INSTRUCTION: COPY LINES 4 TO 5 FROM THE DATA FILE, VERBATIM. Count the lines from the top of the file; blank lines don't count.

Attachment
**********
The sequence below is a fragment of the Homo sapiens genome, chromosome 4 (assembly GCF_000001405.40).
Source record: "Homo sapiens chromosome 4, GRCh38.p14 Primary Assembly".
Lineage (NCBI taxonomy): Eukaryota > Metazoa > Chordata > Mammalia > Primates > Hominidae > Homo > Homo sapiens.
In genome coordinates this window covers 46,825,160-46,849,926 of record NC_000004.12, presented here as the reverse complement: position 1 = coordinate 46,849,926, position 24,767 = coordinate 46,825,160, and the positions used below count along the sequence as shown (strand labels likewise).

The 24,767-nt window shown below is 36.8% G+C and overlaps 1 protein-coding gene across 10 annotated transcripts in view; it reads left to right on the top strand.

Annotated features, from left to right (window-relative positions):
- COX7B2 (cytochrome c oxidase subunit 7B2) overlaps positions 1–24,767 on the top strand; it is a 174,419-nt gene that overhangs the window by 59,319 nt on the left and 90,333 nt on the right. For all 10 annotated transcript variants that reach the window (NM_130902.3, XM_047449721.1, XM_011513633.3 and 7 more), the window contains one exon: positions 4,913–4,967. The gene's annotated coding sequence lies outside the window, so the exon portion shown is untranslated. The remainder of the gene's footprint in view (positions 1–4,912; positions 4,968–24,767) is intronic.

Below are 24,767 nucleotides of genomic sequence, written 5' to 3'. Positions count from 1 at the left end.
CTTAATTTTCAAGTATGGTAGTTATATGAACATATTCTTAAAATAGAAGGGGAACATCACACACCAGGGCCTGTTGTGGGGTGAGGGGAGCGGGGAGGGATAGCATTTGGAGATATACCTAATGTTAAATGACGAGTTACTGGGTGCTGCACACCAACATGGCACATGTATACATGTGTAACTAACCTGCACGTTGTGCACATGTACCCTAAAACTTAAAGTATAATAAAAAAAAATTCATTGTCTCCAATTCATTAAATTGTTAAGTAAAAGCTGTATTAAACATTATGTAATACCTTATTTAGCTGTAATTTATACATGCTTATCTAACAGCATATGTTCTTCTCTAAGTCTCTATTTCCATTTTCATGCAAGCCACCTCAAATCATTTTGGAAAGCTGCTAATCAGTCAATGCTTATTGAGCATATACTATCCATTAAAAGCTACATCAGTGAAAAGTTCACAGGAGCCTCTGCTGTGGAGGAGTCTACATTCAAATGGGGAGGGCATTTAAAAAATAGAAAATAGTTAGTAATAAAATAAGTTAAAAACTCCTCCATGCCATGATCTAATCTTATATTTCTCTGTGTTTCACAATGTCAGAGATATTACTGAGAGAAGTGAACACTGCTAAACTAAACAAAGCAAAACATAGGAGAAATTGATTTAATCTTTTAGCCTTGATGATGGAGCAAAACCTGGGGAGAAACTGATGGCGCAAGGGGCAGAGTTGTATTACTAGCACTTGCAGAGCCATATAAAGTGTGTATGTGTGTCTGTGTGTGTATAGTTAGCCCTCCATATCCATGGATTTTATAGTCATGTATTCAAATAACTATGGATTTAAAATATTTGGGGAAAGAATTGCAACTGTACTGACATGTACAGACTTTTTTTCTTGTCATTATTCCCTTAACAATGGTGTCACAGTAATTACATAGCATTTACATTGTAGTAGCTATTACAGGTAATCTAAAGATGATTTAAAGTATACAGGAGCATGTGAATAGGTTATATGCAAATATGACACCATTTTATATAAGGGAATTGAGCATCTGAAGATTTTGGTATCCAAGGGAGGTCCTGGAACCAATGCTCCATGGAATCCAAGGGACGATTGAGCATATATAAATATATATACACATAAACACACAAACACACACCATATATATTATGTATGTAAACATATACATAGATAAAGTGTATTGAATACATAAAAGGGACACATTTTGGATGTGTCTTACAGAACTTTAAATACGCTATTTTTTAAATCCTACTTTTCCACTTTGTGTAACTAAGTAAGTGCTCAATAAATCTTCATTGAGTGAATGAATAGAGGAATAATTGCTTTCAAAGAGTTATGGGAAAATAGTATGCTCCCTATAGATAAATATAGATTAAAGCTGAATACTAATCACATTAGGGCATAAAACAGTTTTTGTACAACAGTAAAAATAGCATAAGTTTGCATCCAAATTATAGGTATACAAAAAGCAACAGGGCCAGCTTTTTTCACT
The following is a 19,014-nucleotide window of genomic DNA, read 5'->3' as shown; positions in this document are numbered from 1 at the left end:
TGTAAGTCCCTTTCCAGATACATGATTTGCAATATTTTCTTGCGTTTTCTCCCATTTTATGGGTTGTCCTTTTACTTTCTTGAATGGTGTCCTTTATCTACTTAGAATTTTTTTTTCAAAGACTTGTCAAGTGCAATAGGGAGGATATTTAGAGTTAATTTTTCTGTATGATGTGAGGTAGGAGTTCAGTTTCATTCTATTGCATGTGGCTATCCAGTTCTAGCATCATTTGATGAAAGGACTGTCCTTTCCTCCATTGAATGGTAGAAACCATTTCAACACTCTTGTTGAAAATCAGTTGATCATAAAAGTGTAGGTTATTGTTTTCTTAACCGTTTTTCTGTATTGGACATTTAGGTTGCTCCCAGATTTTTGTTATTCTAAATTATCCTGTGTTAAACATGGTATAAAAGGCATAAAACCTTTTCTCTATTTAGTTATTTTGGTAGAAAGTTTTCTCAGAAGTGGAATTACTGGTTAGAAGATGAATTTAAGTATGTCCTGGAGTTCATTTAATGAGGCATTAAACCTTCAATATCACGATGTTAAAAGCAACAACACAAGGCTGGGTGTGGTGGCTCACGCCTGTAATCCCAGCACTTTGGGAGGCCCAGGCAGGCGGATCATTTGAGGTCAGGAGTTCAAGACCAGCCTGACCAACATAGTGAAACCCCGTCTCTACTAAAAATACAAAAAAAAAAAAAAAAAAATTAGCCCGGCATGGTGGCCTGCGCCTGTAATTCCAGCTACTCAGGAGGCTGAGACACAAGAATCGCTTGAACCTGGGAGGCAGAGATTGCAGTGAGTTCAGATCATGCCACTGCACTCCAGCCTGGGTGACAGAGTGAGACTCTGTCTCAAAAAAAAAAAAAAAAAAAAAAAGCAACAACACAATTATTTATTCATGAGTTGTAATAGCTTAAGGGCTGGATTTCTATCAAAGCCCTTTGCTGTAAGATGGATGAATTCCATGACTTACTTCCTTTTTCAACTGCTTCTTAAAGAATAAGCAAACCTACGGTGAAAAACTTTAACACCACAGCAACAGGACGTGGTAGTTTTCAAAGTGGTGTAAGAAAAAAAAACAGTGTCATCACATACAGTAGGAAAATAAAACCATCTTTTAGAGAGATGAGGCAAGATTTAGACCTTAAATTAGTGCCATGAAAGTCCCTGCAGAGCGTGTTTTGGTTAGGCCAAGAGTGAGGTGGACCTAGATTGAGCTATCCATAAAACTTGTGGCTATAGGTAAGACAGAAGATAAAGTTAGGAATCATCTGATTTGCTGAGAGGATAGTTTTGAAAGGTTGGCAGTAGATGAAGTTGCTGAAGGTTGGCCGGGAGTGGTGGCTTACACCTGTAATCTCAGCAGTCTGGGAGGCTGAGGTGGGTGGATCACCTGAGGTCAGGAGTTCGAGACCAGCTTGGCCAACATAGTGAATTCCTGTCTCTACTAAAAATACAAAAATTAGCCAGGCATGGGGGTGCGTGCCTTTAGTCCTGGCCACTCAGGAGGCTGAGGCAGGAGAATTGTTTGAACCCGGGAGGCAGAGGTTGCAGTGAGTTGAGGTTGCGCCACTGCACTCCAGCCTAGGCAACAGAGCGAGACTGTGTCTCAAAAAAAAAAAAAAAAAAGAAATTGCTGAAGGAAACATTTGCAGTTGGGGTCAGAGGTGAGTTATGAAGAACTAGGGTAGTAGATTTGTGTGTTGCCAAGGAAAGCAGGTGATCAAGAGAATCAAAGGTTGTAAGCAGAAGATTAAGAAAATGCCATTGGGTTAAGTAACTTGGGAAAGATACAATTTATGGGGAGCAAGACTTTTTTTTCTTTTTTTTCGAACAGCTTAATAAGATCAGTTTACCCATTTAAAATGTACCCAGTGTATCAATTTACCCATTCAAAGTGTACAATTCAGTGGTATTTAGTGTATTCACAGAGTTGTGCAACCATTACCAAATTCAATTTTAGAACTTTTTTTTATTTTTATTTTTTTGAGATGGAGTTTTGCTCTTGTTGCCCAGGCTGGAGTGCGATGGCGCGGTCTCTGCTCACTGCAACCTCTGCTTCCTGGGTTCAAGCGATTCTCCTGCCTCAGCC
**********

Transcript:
In genome coordinates this window covers 46,825,160-46,849,926 of record NC_000004.12, presented here as the reverse complement: position 1 = coordinate 46,849,926, position 24,767 = coordinate 46,825,160, and the positions used below count along the sequence as shown (strand labels likewise).

The 24,767-nt window shown below is 36.8% G+C and overlaps 1 protein-coding gene across 10 annotated transcripts in view; it reads left to right on the top strand.